Yeah you moved into the city, you shaved your head and bought a wig.

The second track “In the City” unfolds how “Me and my friends are lighting up the streets,” leading into “Sincerely,” which laments that there is “Nothing for you here, broken glass, quiet tears.” Track four, “Strangers,” describes a wild night at a party, with a downbeat reading of the “Life’s a Party” chorus that signals more cheery façade than genuine celebration. Who among us hasn’t felt alone at a festive public gathering, and who doesn’t take advantage of the many ways one can now masquerade and even revise that reality via social media?

Nervously we’re inching toward our destination, but the band plays on, its a sad, sad song.

Like the time you spilled all the wine and stained the carpet blue, or the time you got too high and I saw that color in you too.

According to the band, “It’s about the human disconnect that social media has facilitated, the pressures that come along with it, and the false representation that it often can portray. You could post a picture of yourself looking like you’re having the time of your life at a party, but in reality, you could be drinking alone. It’s a party song for the strangers.”

Other tracks on Vultures continue the urban adventure, with descriptively titled entries such as “Friction,” “Pavement,” “Veins,” “Please, Stay,” and “Holiday Forever.” The album ends with the song “Creatures,” which opens on a 77 Sunset Strip-style riff that quickly gives way to some distorted guitar and hollow industrial city sounds as the lead character explains how he “Made my way back to the scene, had something to share.” Luckily, it was all shared — on tape — and this album may be the one that ushers Lead Pony onto an appreciative national stage.

— Jay Allen Sanford

The humorous weirdos of King Whisker

San Diego has a rich history of weirdo rockers: Frank Zappa, Country Dick Montana, Gary Wilson , and Mojo Nixon , to name a few of the more famous examples. King Whisker makes a solid case to be included with these legends on their debut album Relaxing with Aunt Janine. Operating as a five-piece outfit, the self-proclaimed “art punk weirdos” deliver ten songs that mix catchy songcraft with lyrics that often bring out the charming elements of mundane life moments.

On “My Job,” lead vocalist Charlie Rohlf asks the listener to come see him at his job, where he’s making biscuits and hoping that the skills he has will last. It harkens back to the Modern Lovers song “Government Center,” in which Jonathan Richman sang about working hard putting stamps on letters amidst “a lot of great desks and chairs.” But while the majority of the album operates in a territory that would seem a good fit for fans of The Pixies, Talking Heads, and various other pre-Nirvana MTV 120 Minutes bands, the title track “Relaxing with Aunt Janine” is a true outlier. Penned by guitarist Alex Warton’s actual Aunt Janine, and featuring a soothing vibes instrumental bed provided by the band’s multi-instrumentalist Thali, “Relaxing with Aunt Janine” feels like an abridged summary of Janine’s life, told via a spoken-word open-mic session inside the healing garden of a wellness retreat. “My career makes sense to me and that’s all that matters. When I try to find work the algorithms shatter. Radio DJ, professor bioethicist and none. My career trajectory has been unconventional but fun,” is how Aunt Janine puts it. It’s a far cry from the rollicking album opener “Boys Club/Girls Club” and the garage-rock of “Watusi,” but it also gives the album the perfect all-over-the map vibe in which all the classic weirdo bands seem to bask. Another surprise turn: the great tropical percussion vibes all over “Max and Tina” that give the song a late-era Talking Heads feel.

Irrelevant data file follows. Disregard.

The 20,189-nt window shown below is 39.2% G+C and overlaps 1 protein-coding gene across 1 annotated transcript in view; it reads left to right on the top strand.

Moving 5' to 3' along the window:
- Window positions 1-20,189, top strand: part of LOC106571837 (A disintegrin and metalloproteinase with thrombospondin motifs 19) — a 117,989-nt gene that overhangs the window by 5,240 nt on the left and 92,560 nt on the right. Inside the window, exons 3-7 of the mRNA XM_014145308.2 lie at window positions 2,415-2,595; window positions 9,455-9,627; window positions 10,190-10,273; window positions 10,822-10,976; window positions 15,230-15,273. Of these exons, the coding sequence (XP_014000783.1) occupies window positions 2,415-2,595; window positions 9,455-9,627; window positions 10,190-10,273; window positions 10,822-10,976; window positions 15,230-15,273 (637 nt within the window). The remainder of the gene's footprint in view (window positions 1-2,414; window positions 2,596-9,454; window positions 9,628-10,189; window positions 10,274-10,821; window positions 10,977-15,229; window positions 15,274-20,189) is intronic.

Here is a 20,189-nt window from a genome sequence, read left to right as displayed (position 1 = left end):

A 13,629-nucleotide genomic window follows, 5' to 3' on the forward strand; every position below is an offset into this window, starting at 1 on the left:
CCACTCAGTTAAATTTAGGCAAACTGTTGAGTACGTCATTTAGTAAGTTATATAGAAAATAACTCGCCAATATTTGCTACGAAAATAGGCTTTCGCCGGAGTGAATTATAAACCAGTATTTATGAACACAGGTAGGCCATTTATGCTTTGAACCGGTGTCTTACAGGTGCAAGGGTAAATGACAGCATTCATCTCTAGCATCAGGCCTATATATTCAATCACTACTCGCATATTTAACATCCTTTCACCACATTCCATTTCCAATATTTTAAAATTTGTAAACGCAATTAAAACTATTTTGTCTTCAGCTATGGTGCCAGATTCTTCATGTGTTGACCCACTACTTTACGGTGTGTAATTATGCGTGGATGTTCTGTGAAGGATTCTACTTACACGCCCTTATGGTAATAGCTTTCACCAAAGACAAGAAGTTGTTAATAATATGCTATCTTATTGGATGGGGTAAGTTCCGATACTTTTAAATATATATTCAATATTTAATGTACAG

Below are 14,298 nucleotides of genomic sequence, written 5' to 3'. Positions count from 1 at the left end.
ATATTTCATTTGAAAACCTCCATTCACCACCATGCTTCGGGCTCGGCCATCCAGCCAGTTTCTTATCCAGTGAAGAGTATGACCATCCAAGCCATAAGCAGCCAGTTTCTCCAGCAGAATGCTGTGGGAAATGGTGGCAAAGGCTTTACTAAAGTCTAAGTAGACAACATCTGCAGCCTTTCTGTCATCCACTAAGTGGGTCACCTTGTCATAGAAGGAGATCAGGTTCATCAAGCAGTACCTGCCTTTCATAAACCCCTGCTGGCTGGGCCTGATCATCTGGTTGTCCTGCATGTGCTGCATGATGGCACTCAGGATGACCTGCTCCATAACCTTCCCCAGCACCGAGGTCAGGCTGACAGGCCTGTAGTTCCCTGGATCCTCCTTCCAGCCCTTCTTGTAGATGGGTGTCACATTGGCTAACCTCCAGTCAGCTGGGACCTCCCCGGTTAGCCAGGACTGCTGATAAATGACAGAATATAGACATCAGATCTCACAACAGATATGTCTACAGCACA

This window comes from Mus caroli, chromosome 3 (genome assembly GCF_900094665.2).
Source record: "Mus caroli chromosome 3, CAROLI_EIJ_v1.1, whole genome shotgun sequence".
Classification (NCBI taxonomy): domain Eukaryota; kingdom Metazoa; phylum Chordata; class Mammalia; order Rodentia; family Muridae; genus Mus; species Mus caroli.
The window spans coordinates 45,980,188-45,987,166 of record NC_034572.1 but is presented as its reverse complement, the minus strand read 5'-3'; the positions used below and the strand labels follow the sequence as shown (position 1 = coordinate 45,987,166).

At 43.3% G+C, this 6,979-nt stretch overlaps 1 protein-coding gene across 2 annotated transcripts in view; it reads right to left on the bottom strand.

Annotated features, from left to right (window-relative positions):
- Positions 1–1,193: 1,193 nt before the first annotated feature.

The band has been kicking around since 2018, during which time it has released an EP (There Is No King Whisker) and a pair of singles alongside the aforementioned album. They made videos for the two singles, with “Television” landing on YouTube first in December 2020. It’s a fun, green screen-driven document that gives the band’s sense of humor a chance to shine. But “Food Dimension” (2022) ups their video game significantly. The clip centers on a motorist who is lured inside a nearby mansion by a bowl of spaghetti after his car breaks down. He is soon taken hostage by the members of King Whisker, who force him to consume their culinary delights whilst Rohlf drops lyrical nuggets such as, “You’ve got salami for mommy and pastrami for daddy. It’s a real nice meal for a real nice family. Put ‘em all down in a flooded basement.